Naomi Osaka is reeling in the accolades, adding the Associated Press’s Female Athlete of the Year award to the SI’s Sportsperson of 2020 Award she received earlier in December, both in acknowledgement of the 11-match winning streak that included lifting the US Open trophy for a second time, her third Grand Slam title, and for speaking out about racial injustice and police brutality.
It was difficult to be isolated from my family for large parts of the year, but that’s nothing compared to others. It was sad to watch and read the news of people suffering from COVID-19, and the economic and social effect on so many — losing jobs, mental health. It was such a tough year for so many people, and then watching the police injustices like George Floyd, Breonna Taylor and Jacob Blake (to name just a few) in the summer broke my heart. Naomi Osaka
With tennis shut down because of the coronavirus pandemic, Osaka found herself with time to read and think and she emerged a more confident and outspoken person.
“It was difficult to be isolated from my family for large parts of the year, but that’s nothing compared to others,” Osaka wrote in an email interview. “It was sad to watch and read the news of people suffering from COVID-19, and the economic and social effect on so many — losing jobs, mental health.
“It was such a tough year for so many people, and then watching the police injustices like George Floyd, Breonna Taylor and Jacob Blake (to name just a few) in the summer broke my heart.
“I am proud of my US Open victory, but more so that I got people talking about the real issues.”
Osaka was selected after a vote by AP member sports editors and AP beat writers, collecting 18 of 35 first-place votes and a total of 71 points.
WNBA Finals MVP Breanna Stewart was next with 9 first-place votes and 60 points, followed by Sarah Fuller, the Vanderbilt soccer player who kicked for the school’s football team, with 1 first-place vote and 24 points.
LeBron James was announced Saturday as the AP Male Athlete of the Year.
Billie Jean King, a 12-time Grand Slam singles title winner and a pioneering advocate for decades, praised Osaka for positioning ‘herself as a leader not only in women’s tennis but in all of sports and a force for change in our society’.
“She successfully completed the difficult task of taking excellence in sports performance and using that platform to succeed outside of sports on a much bigger stage,” King told the AP.
“She ignited a conversation on social justice, the results of which were bigger than tennis, larger than sports, and in doing so raised the bar for all those who want to leverage the gifts and talents we have to make a difference in our world.”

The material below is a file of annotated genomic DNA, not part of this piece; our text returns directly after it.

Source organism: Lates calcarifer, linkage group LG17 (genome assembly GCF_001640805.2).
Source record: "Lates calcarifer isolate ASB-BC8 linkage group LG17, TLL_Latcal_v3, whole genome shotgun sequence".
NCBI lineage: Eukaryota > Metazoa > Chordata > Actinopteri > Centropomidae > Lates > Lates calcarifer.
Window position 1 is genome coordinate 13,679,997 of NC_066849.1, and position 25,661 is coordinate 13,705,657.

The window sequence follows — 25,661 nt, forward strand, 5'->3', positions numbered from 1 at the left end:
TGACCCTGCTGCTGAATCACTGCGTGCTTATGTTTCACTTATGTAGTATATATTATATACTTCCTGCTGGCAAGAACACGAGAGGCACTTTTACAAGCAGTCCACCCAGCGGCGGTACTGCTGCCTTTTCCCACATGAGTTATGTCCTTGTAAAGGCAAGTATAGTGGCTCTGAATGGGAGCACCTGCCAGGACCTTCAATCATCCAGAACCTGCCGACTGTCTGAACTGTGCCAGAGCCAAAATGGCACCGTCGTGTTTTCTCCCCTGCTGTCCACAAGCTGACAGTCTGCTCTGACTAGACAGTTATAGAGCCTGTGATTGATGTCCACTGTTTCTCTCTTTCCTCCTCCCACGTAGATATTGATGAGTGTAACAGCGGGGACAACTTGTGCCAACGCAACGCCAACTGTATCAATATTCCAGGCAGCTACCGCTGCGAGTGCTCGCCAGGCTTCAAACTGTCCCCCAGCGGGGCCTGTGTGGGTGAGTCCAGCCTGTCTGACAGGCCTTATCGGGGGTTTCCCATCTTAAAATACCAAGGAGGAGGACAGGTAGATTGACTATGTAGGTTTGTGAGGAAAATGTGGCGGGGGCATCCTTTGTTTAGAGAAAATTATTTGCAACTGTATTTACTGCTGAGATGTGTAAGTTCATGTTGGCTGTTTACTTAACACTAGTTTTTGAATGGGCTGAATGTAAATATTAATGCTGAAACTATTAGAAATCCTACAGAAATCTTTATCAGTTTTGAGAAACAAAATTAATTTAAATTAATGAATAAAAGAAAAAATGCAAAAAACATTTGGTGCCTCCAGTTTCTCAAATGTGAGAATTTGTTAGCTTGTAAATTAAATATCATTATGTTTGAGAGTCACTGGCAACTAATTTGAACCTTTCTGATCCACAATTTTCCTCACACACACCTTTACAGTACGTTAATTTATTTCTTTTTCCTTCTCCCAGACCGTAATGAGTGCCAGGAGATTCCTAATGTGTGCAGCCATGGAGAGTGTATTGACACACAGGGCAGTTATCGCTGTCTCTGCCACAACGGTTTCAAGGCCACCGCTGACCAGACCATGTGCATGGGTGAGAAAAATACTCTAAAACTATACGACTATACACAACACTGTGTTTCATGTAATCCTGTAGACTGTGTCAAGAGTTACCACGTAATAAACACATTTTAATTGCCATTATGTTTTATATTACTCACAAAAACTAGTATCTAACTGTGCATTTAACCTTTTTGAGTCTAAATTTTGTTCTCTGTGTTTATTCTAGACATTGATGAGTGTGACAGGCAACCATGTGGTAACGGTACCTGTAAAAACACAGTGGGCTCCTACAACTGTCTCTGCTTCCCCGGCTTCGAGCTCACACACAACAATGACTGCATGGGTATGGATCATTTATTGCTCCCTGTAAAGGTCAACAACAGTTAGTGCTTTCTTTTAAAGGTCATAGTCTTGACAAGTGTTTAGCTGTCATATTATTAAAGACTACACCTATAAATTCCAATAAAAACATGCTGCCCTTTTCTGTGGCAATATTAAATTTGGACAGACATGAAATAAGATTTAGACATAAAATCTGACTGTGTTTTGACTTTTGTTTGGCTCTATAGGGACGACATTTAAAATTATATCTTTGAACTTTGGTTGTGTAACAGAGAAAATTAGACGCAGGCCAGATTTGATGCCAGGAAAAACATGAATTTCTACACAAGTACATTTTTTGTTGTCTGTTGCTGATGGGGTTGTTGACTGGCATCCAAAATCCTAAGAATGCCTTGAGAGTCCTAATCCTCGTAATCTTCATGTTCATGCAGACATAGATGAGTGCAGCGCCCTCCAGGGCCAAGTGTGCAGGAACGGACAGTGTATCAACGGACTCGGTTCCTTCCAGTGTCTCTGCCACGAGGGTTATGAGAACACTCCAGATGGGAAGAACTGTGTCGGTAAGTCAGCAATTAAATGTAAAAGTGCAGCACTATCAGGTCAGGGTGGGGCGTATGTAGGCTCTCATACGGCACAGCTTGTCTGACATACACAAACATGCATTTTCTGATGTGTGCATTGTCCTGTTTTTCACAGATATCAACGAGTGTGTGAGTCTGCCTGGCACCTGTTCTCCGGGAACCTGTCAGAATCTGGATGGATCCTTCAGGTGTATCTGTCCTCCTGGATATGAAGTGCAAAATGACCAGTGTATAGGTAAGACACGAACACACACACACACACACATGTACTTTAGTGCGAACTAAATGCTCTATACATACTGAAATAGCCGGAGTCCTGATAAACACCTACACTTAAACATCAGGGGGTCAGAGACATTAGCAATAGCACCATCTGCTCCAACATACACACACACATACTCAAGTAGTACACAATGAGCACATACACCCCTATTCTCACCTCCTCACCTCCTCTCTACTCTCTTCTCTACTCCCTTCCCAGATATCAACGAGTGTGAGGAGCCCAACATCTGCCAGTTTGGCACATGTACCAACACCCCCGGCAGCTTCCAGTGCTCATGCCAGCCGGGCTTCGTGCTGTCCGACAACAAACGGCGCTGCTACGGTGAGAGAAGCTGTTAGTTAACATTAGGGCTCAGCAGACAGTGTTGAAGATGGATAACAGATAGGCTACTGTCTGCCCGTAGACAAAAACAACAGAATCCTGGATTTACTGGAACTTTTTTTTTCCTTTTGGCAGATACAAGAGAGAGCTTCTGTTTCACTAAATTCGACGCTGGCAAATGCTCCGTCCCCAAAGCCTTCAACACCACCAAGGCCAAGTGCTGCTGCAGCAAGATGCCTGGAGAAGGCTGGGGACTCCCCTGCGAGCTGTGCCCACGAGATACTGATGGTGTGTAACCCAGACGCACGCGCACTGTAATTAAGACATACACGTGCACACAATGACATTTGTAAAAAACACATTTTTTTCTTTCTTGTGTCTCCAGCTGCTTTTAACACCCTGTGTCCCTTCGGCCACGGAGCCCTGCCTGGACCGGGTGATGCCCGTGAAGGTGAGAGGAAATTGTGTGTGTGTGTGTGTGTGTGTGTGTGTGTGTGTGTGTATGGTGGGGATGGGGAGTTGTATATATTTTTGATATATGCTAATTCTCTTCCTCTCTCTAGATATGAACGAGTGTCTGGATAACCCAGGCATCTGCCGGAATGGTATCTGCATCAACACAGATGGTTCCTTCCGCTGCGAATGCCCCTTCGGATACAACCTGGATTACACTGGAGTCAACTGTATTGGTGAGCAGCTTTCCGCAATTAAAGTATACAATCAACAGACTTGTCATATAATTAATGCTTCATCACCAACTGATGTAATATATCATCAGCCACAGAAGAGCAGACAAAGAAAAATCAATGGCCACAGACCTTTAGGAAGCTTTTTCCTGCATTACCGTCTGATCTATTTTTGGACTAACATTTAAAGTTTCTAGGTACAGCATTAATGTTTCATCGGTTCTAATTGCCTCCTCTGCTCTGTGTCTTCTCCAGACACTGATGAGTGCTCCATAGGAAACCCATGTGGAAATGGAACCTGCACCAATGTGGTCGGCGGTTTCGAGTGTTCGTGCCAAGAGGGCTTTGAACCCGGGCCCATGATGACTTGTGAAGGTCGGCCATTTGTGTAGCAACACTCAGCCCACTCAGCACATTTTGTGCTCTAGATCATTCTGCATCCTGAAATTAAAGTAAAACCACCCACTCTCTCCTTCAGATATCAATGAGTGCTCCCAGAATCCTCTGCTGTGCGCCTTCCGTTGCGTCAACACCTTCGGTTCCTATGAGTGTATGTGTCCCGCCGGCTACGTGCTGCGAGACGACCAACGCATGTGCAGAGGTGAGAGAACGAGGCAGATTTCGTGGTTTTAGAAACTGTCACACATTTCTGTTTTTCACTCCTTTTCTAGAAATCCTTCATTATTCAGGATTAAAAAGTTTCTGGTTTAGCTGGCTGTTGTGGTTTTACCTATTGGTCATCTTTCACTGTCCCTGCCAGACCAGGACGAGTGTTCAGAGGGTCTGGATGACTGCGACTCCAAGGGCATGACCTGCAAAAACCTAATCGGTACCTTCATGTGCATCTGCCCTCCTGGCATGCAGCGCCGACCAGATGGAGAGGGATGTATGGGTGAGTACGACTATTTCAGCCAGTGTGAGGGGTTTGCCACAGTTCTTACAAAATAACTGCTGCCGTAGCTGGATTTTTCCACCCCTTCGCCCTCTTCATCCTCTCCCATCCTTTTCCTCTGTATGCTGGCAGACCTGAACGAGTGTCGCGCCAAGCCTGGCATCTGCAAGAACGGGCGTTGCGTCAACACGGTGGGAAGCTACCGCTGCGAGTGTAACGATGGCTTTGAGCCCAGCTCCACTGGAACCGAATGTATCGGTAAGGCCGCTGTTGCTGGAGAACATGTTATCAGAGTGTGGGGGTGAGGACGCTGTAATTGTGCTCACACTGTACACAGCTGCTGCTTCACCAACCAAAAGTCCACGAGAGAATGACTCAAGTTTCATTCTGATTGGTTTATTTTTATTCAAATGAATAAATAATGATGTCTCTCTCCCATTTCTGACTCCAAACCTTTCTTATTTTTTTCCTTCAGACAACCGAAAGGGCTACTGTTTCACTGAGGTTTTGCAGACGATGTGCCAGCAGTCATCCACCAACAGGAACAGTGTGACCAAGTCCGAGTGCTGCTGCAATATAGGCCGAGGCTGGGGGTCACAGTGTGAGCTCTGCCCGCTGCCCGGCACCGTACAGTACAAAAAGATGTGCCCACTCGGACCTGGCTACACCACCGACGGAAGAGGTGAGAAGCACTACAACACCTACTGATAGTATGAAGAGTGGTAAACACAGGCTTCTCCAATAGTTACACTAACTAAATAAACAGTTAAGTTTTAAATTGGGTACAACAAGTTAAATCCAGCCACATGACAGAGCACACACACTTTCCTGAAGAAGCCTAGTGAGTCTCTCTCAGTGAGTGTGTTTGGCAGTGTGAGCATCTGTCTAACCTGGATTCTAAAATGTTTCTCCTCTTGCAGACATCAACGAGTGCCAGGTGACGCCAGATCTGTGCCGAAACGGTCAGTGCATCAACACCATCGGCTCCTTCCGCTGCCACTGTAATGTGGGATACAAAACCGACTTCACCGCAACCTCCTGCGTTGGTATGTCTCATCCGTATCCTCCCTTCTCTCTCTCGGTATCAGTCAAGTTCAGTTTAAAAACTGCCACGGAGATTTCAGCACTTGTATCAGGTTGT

Osaka, who ends the year ranked No 3 in the world, won 16 matches, with 3 losses during the coronavirus-truncated 2020 season during which the pro tours took about a five-month hiatus and Wimbledon was cancelled for the first time since 1945.
It was during a tuneup tournament in New York that Osaka, whose father is Haitian and mother is Japanese, declared she would not play her semi-final, joining athletes from the NBA and elsewhere in protesting the police shooting of Blake.
“There are clearly so many worthy issues,” she said. “This one especially resonated with me because of my own personal up-bringing; and also while the tennis tour was paused, I was able to watch and read news at length for the first time in my life.
“This summer in the US, tensions were high and reached boiling point. It was the right time for me to speak up.”
Taking her lead, that tournament shut down completely for a day.
“Her activism has shone a light on how we as individuals and sports leagues can collectively make an impact,” WTA Chairman and CEO Steve Simon said.
“Not only is she a phenomenal tennis player, but she also demonstrates how athletes have an opportunity to use their platform for something bigger than the game or themselves.
“Her actions are nothing short of inspiring and she is so very deserving of this recognition.”
During the US Open, Osaka brought attention to Black victims of violence by arriving for matches wearing face masks bearing the names of Floyd, Taylor, Tamir Rice, Elijah McClain, Trayvon Martin, Ahmaud Arbery and Philando Castile.
“To be honest, I really didn’t stop to think about what others would think of my actions,” Osaka reflected.
“Other people’s opinions weren’t going to stop me from doing what I know in my heart was the right thing to do.
“The strong voices of Colin (Kaepernick) and LeBron were certainly positive influences for me and gave me strength in my own convictions.”
Turning to 2021, the 23-year-old Osaka listed these goals: “work hard, do better, speak up, be kind.”
Japan, where she was born, is slated to host the postponed Olympics next year.
“I am looking forward most to being with the athletes that had waited and trained for over 10 years, for celebrating a very hard year (2020), and having that happen in Japan makes it that much more special,” Osaka said.
“It’s a special and beautiful country filled with culture, history and beauty. I cannot be more excited.”